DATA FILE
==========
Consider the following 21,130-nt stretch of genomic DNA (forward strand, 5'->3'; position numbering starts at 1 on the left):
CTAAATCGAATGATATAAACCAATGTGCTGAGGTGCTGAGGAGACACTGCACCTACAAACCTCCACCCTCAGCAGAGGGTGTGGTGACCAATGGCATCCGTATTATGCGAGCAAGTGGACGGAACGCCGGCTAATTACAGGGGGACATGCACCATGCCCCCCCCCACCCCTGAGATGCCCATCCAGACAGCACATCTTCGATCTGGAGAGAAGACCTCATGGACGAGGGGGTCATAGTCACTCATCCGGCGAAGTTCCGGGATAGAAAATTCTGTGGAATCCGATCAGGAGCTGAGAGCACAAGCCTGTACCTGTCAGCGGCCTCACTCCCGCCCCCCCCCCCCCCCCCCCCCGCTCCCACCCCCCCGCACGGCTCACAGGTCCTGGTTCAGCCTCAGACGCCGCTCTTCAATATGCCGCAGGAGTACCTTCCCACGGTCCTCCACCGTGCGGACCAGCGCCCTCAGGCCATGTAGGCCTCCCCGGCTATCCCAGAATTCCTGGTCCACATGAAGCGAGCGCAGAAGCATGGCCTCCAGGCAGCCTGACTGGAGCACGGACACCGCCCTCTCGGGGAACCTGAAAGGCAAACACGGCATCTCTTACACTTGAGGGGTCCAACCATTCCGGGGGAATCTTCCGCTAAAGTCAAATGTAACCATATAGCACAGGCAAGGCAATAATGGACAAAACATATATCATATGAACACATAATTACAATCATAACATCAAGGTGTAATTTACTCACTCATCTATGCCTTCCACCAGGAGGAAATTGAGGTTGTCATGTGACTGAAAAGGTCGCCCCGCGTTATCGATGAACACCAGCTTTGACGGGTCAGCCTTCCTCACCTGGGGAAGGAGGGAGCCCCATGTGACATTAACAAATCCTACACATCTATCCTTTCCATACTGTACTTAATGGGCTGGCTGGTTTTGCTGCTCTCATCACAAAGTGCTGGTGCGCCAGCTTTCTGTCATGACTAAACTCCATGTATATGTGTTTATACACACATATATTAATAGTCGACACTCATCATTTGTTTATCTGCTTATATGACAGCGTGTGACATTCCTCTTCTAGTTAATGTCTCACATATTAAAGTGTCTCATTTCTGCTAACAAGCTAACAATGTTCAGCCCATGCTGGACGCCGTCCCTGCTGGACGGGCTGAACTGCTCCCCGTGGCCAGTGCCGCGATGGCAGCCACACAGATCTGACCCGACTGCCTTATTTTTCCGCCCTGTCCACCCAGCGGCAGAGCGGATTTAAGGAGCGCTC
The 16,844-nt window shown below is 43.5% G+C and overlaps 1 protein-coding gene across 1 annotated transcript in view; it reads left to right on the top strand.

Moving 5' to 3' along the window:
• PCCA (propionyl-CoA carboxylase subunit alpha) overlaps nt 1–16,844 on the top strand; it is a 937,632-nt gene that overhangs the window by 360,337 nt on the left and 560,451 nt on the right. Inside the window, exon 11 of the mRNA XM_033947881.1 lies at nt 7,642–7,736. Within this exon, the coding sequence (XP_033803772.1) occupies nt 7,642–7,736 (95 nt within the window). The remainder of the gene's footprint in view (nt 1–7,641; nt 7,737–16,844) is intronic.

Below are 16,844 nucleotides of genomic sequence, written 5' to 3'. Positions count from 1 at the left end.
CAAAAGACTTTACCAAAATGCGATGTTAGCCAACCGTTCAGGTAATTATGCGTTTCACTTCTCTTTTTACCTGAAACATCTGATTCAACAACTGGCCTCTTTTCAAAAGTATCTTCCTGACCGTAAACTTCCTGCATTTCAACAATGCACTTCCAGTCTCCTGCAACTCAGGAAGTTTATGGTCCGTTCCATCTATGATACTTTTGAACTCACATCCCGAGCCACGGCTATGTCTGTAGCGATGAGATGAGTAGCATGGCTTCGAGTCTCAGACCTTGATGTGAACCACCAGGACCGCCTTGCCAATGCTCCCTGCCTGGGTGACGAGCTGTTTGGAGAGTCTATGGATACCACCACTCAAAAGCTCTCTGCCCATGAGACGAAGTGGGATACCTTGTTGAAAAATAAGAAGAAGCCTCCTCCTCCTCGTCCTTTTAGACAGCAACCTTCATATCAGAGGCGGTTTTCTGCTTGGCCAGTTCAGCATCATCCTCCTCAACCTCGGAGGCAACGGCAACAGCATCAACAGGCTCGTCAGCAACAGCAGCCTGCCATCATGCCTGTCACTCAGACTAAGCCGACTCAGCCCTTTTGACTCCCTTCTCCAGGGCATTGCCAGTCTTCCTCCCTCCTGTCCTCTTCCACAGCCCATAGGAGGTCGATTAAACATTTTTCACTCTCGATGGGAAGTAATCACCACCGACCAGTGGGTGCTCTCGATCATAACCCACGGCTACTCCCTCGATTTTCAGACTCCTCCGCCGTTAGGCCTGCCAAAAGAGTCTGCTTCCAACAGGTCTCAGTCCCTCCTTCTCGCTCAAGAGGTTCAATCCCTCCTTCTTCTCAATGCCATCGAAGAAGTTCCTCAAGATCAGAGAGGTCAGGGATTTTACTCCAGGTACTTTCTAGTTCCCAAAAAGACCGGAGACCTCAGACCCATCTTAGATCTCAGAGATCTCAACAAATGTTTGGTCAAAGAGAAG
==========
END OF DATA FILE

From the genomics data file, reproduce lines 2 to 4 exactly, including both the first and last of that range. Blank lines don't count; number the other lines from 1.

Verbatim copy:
CTAAATCGAATGATATAAACCAATGTGCTGAGGTGCTGAGGAGACACTGCACCTACAAACCTCCACCCTCAGCAGAGGGTGTGGTGACCAATGGCATCCGTATTATGCGAGCAAGTGGACGGAACGCCGGCTAATTACAGGGGGACATGCACCATGCCCCCCCCCACCCCTGAGATGCCCATCCAGACAGCACATCTTCGATCTGGAGAGAAGACCTCATGGACGAGGGGGTCATAGTCACTCATCCGGCGAAGTTCCGGGATAGAAAATTCTGTGGAATCCGATCAGGAGCTGAGAGCACAAGCCTGTACCTGTCAGCGGCCTCACTCCCGCCCCCCCCCCCCCCCCCCCCCGCTCCCACCCCCCCGCACGGCTCACAGGTCCTGGTTCAGCCTCAGACGCCGCTCTTCAATATGCCGCAGGAGTACCTTCCCACGGTCCTCCACCGTGCGGACCAGCGCCCTCAGGCCATGTAGGCCTCCCCGGCTATCCCAGAATTCCTGGTCCACATGAAGCGAGCGCAGAAGCATGGCCTCCAGGCAGCCTGACTGGAGCACGGACACCGCCCTCTCGGGGAACCTGAAAGGCAAACACGGCATCTCTTACACTTGAGGGGTCCAACCATTCCGGGGGAATCTTCCGCTAAAGTCAAATGTAACCATATAGCACAGGCAAGGCAATAATGGACAAAACATATATCATATGAACACATAATTACAATCATAACATCAAGGTGTAATTTACTCACTCATCTATGCCTTCCACCAGGAGGAAATTGAGGTTGTCATGTGACTGAAAAGGTCGCCCCGCGTTATCGATGAACACCAGCTTTGACGGGTCAGCCTTCCTCACCTGGGGAAGGAGGGAGCCCCATGTGACATTAACAAATCCTACACATCTATCCTTTCCATACTGTACTTAATGGGCTGGCTGGTTTTGCTGCTCTCATCACAAAGTGCTGGTGCGCCAGCTTTCTGTCATGACTAAACTCCATGTATATGTGTTTATACACACATATATTAATAGTCGACACTCATCATTTGTTTATCTGCTTATATGACAGCGTGTGACATTCCTCTTCTAGTTAATGTCTCACATATTAAAGTGTCTCATTTCTGCTAACAAGCTAACAATGTTCAGCCCATGCTGGACGCCGTCCCTGCTGGACGGGCTGAACTGCTCCCCGTGGCCAGTGCCGCGATGGCAGCCACACAGATCTGACCCGACTGCCTTATTTTTCCGCCCTGTCCACCCAGCGGCAGAGCGGATTTAAGGAGCGCTC
The 16,844-nt window shown below is 43.5% G+C and overlaps 1 protein-coding gene across 1 annotated transcript in view; it reads left to right on the top strand.

Moving 5' to 3' along the window: